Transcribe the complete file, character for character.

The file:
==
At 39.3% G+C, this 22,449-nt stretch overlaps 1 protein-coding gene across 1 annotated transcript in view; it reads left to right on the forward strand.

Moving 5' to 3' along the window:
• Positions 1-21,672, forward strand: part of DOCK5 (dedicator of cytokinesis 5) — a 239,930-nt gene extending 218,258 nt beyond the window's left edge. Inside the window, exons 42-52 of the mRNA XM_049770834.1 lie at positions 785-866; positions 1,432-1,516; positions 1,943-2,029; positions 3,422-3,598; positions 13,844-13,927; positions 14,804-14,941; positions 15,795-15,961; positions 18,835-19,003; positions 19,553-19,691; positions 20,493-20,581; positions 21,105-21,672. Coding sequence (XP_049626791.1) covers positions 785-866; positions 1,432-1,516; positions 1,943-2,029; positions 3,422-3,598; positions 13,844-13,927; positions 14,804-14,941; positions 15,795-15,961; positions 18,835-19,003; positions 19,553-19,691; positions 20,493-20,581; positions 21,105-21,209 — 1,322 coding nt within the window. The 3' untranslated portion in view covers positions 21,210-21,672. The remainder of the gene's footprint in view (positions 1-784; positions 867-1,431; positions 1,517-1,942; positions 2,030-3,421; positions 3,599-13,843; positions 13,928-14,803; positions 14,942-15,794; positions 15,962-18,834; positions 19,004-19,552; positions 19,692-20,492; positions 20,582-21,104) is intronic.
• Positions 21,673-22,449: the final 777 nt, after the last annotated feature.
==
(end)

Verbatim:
At 39.3% G+C, this 22,449-nt stretch overlaps 1 protein-coding gene across 1 annotated transcript in view; it reads left to right on the forward strand.

Moving 5' to 3' along the window:
• Positions 1-21,672, forward strand: part of DOCK5 (dedicator of cytokinesis 5) — a 239,930-nt gene extending 218,258 nt beyond the window's left edge. Inside the window, exons 42-52 of the mRNA XM_049770834.1 lie at positions 785-866; positions 1,432-1,516; positions 1,943-2,029; positions 3,422-3,598; positions 13,844-13,927; positions 14,804-14,941; positions 15,795-15,961; positions 18,835-19,003; positions 19,553-19,691; positions 20,493-20,581; positions 21,105-21,672. Coding sequence (XP_049626791.1) covers positions 785-866; positions 1,432-1,516; positions 1,943-2,029; positions 3,422-3,598; positions 13,844-13,927; positions 14,804-14,941; positions 15,795-15,961; positions 18,835-19,003; positions 19,553-19,691; positions 20,493-20,581; positions 21,105-21,209 — 1,322 coding nt within the window. The 3' untranslated portion in view covers positions 21,210-21,672. The remainder of the gene's footprint in view (positions 1-784; positions 867-1,431; positions 1,517-1,942; positions 2,030-3,421; positions 3,599-13,843; positions 13,928-14,803; positions 14,942-15,794; positions 15,962-18,834; positions 19,004-19,552; positions 19,692-20,492; positions 20,582-21,104) is intronic.
• Positions 21,673-22,449: the final 777 nt, after the last annotated feature.